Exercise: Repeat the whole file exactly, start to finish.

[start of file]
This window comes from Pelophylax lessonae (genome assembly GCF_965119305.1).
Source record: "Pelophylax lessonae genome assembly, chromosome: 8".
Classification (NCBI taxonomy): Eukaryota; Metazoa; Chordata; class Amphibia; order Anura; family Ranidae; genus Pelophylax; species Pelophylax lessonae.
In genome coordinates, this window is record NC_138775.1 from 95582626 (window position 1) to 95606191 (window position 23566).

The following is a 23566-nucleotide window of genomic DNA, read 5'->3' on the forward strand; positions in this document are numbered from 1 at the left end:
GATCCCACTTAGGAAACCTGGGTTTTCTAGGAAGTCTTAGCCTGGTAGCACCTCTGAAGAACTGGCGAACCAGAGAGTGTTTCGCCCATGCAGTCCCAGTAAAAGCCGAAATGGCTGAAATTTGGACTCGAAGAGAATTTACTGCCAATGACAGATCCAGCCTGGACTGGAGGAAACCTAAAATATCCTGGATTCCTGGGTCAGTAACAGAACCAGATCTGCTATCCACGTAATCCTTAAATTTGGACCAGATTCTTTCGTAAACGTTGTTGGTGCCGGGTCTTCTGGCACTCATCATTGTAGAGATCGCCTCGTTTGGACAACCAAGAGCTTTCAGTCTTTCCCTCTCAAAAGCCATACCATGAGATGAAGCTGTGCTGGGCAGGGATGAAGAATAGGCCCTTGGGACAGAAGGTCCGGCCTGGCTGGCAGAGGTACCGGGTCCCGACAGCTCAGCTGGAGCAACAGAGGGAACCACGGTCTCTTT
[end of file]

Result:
This window comes from Pelophylax lessonae (genome assembly GCF_965119305.1).
Source record: "Pelophylax lessonae genome assembly, chromosome: 8".
Classification (NCBI taxonomy): Eukaryota; Metazoa; Chordata; class Amphibia; order Anura; family Ranidae; genus Pelophylax; species Pelophylax lessonae.
In genome coordinates, this window is record NC_138775.1 from 95582626 (window position 1) to 95606191 (window position 23566).

The following is a 23566-nucleotide window of genomic DNA, read 5'->3' on the forward strand; positions in this document are numbered from 1 at the left end:
GATCCCACTTAGGAAACCTGGGTTTTCTAGGAAGTCTTAGCCTGGTAGCACCTCTGAAGAACTGGCGAACCAGAGAGTGTTTCGCCCATGCAGTCCCAGTAAAAGCCGAAATGGCTGAAATTTGGACTCGAAGAGAATTTACTGCCAATGACAGATCCAGCCTGGACTGGAGGAAACCTAAAATATCCTGGATTCCTGGGTCAGTAACAGAACCAGATCTGCTATCCACGTAATCCTTAAATTTGGACCAGATTCTTTCGTAAACGTTGTTGGTGCCGGGTCTTCTGGCACTCATCATTGTAGAGATCGCCTCGTTTGGACAACCAAGAGCTTTCAGTCTTTCCCTCTCAAAAGCCATACCATGAGATGAAGCTGTGCTGGGCAGGGATGAAGAATAGGCCCTTGGGACAGAAGGTCCGGCCTGGCTGGCAGAGGTACCGGGTCCCGACAGCTCAGCTGGAGCAACAGAGGGAACCACGGTCTCTTT